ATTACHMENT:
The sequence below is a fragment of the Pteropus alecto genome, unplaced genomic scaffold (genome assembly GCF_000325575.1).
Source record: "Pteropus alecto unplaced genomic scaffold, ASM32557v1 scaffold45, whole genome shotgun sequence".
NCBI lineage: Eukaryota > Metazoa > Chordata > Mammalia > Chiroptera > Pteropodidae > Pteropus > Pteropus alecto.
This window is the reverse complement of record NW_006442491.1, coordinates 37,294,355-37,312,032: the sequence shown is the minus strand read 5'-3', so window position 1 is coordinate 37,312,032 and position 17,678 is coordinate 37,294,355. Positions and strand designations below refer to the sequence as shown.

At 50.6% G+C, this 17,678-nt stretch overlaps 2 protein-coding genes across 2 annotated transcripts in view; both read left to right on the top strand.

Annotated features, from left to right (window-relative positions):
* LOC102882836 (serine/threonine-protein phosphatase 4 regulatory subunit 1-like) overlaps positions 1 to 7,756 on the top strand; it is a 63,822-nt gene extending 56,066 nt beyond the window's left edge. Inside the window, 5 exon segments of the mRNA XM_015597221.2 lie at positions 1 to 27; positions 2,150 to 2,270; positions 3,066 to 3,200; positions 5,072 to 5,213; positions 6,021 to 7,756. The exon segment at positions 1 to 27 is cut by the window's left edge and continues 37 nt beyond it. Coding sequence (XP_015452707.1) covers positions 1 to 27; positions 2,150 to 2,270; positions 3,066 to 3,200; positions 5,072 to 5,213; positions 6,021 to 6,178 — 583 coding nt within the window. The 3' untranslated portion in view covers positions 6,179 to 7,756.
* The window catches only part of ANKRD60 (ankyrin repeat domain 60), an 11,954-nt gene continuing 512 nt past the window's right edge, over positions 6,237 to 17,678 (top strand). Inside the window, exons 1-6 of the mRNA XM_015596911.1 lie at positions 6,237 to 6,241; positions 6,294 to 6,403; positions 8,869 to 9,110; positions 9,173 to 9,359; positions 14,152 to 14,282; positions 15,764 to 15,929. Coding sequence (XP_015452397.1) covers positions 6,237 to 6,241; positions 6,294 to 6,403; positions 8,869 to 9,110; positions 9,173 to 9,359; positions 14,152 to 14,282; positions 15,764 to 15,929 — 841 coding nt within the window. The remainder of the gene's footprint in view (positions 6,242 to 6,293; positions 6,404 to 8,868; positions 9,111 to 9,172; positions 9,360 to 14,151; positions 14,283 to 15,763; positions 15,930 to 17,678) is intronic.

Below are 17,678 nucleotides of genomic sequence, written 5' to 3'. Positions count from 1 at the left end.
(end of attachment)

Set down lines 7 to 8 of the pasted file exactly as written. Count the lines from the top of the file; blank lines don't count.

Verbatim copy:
* LOC102882836 (serine/threonine-protein phosphatase 4 regulatory subunit 1-like) overlaps positions 1 to 7,756 on the top strand; it is a 63,822-nt gene extending 56,066 nt beyond the window's left edge. Inside the window, 5 exon segments of the mRNA XM_015597221.2 lie at positions 1 to 27; positions 2,150 to 2,270; positions 3,066 to 3,200; positions 5,072 to 5,213; positions 6,021 to 7,756. The exon segment at positions 1 to 27 is cut by the window's left edge and continues 37 nt beyond it. Coding sequence (XP_015452707.1) covers positions 1 to 27; positions 2,150 to 2,270; positions 3,066 to 3,200; positions 5,072 to 5,213; positions 6,021 to 6,178 — 583 coding nt within the window. The 3' untranslated portion in view covers positions 6,179 to 7,756.
* The window catches only part of ANKRD60 (ankyrin repeat domain 60), an 11,954-nt gene continuing 512 nt past the window's right edge, over positions 6,237 to 17,678 (top strand). Inside the window, exons 1-6 of the mRNA XM_015596911.1 lie at positions 6,237 to 6,241; positions 6,294 to 6,403; positions 8,869 to 9,110; positions 9,173 to 9,359; positions 14,152 to 14,282; positions 15,764 to 15,929. Coding sequence (XP_015452397.1) covers positions 6,237 to 6,241; positions 6,294 to 6,403; positions 8,869 to 9,110; positions 9,173 to 9,359; positions 14,152 to 14,282; positions 15,764 to 15,929 — 841 coding nt within the window. The remainder of the gene's footprint in view (positions 6,242 to 6,293; positions 6,404 to 8,868; positions 9,111 to 9,172; positions 9,360 to 14,151; positions 14,283 to 15,763; positions 15,930 to 17,678) is intronic.